It was so good to be on road and hedgerow again last week and to begin the new school year with a pilgrimage across the three deaneries of Buckingham, Newport and Milton Keynes.
We covered just under 60 miles with four days of walking and one of cycling along the red routes of Milton Keynes. Along the way, I was able to visit around 30 churches, many of them in small rural communities where the bishop of the diocese doesn’t often come to visit. The churchwarden in one church greeted me warmly by saying that in over 900 years of the life of the parish, I was the first Bishop of Oxford to visit (and what took me so long!).
A chance to listen
Lots of people came to walk a stage or two with me, and I think we mustered up to eight cyclists on the middle day. Lots more gathered in the churches – sometimes in twos or threes, sometimes many more, and probably several hundred all together. My thanks to all who came. Despite my chaplain’s firm instruction not to provide hospitality, there was sometimes cake to speed us on our way.
I listened as I walked. It was good to hear how things have been through the months of lockdown and as congregations regather. There were some difficult things, of course, many of them. But on the whole the wardens, licensed lay ministers and clergy I met were determined, hopeful, looking forward and thankful for many blessings received during the pandemic. As in previous years, I chalked a blessing on the doorways:
Christus Mansionem Benidicat
May Christ bless this House
Praying in the (mainly) ancient, quiet, beautiful places of worship was a blessing to me. As in previous years, I took a picture of the font in each church as my own way of remembering the journey and to lift up all of the ministry to children, young people and adults which flows in and out of our baptism.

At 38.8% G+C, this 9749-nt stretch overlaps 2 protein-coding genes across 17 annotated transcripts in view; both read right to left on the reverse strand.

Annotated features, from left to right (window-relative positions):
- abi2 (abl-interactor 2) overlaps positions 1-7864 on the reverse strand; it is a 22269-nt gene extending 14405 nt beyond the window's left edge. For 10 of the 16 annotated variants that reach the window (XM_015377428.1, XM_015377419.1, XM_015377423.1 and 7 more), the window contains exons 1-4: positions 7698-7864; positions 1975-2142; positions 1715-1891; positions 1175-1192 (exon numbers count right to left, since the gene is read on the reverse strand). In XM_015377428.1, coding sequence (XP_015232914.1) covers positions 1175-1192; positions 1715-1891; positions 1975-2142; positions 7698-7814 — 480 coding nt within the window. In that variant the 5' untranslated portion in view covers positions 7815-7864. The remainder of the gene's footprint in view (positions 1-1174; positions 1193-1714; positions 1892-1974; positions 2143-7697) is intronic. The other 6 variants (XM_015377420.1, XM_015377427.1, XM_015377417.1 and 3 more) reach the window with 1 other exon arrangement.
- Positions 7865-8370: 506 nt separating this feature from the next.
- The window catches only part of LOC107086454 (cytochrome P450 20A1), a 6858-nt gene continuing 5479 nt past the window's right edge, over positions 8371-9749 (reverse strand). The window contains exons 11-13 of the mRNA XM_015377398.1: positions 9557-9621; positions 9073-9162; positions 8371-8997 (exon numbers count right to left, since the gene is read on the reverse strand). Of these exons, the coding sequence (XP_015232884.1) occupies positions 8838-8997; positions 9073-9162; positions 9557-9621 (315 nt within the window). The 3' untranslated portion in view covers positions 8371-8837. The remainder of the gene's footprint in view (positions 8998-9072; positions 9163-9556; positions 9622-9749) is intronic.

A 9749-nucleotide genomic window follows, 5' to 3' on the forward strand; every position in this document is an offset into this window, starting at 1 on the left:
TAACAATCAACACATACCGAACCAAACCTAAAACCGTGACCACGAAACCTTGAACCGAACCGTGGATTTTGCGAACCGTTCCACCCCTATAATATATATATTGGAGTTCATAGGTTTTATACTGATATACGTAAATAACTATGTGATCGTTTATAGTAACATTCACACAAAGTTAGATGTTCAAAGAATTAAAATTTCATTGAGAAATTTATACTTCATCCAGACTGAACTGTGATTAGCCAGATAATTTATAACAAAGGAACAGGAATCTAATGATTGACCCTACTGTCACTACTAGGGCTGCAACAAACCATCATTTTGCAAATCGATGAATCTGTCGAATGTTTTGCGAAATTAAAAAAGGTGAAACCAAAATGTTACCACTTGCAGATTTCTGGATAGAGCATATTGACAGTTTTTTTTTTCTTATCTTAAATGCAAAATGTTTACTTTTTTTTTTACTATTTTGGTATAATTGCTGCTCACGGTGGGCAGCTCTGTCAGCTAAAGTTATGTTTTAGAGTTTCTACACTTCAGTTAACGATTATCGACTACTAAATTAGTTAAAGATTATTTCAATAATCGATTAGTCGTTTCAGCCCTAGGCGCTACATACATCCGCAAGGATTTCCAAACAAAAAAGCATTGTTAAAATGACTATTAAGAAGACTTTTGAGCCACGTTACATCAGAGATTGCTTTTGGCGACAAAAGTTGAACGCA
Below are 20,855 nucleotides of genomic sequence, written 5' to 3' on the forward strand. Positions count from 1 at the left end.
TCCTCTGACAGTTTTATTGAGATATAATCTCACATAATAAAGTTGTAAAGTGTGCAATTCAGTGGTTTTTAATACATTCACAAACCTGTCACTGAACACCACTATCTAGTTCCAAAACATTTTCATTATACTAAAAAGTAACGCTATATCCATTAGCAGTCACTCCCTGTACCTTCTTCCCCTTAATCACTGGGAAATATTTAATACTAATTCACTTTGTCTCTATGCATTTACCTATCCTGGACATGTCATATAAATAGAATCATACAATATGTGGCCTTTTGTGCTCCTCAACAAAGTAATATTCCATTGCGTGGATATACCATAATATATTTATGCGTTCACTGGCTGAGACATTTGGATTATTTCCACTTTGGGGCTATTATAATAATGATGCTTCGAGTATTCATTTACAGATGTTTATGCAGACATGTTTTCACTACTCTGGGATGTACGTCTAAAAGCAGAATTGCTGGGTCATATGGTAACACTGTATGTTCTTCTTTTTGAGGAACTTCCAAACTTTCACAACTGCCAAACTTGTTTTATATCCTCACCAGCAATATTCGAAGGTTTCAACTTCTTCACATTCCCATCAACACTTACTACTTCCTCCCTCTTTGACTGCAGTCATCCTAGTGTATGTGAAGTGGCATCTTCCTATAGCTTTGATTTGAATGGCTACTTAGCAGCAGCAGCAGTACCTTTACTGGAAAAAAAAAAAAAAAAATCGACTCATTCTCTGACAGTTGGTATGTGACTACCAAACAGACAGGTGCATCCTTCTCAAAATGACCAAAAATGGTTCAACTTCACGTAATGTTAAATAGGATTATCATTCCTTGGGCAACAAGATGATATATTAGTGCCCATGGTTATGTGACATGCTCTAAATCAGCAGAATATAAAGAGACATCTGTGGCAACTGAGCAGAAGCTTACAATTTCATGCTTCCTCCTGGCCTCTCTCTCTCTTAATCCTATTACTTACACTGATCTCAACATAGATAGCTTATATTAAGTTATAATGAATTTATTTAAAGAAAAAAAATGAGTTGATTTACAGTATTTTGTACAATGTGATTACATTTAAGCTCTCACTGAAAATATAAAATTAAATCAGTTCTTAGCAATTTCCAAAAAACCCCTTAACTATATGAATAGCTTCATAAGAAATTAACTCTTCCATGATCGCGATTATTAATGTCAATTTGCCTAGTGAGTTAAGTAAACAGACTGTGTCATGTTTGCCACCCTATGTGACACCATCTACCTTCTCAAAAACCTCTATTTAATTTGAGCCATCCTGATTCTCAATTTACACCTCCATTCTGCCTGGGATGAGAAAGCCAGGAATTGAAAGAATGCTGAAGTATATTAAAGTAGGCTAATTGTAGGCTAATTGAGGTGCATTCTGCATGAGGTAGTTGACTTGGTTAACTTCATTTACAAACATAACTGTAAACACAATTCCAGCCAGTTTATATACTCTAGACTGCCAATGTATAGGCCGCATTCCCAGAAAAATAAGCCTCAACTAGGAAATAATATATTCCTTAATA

I was given a fresh appreciation of the importance of rural churches and church buildings and the vital difference just one or two people can make to their life and witness. In the three market towns of Buckingham, Newport Pagnell and Olney, the churches are thriving hubs of life and service reaching out to young people, to refugees, to new families in the area.
Exploring Milton Keynes
I spent three days of the five focusing on the largest population centre in the diocese – Milton Keynes – and stayed over for two nights to be part of evening meetings as well. I’ve found it hard to get to know MK by driving in and through the city. Walking and cycling was much better. I came away with a renewed sense of the size and complexity of Milton Keynes; the beauty of the woods, waterways and green spaces, and the older villages with their ancient parish churches, which are at the heart of many of the communities.
Parishes in Milton Keynes can be larger than in any other place in the diocese, with 40,000 people and rising. Ministry and church resources are thinly stretched and the population is growing rapidly. It was good to visit the two new church planting hubs in Bletchley and Water Eaton, and a number of other churches planted in recent years as well, to notice areas where it will be important to increase investment in the coming years. There is a deep and moving commitment to ecumenism and it was good to pray and walk with Methodist, Baptist, United Reformed Church and Roman Catholic colleagues.
I had my first close encounter with a starship robot, the automated delivery service which runs across parts of the city, and my first ride on an electric scooter, currently being trialled in the city.
Emerging from the pandemic
And finally there were three special events through the week: a gathering for the churches to reflect on mission together as we emerge from the pandemic, a final service in Christ the Cornerstone with the presidents of the ecumenical partnership, and a powerful evening on the climate crisis, organised by MK Citizens UK with contributions from young people, scientists, the Open University, Network Rail, the Oxford-Cambridge arc and the local authority. It was great to see the climate rising up the agenda of the churches in various ways.
As always, I came away encouraged and refreshed by just dropping in on local churches and inspired by those who minister in them. The pilgrimage begins what will, I hope, be a year of visiting every deanery across the diocese again as we emerge from COVID to listen and to encourage the Church to be the best we can be in this time, for the sake of God’s world.
Thanks to all who took part and to all those who helped to organise the journey.
You can see the full photo journal of Bishop Steven’s pilgrimage on his Facebook page.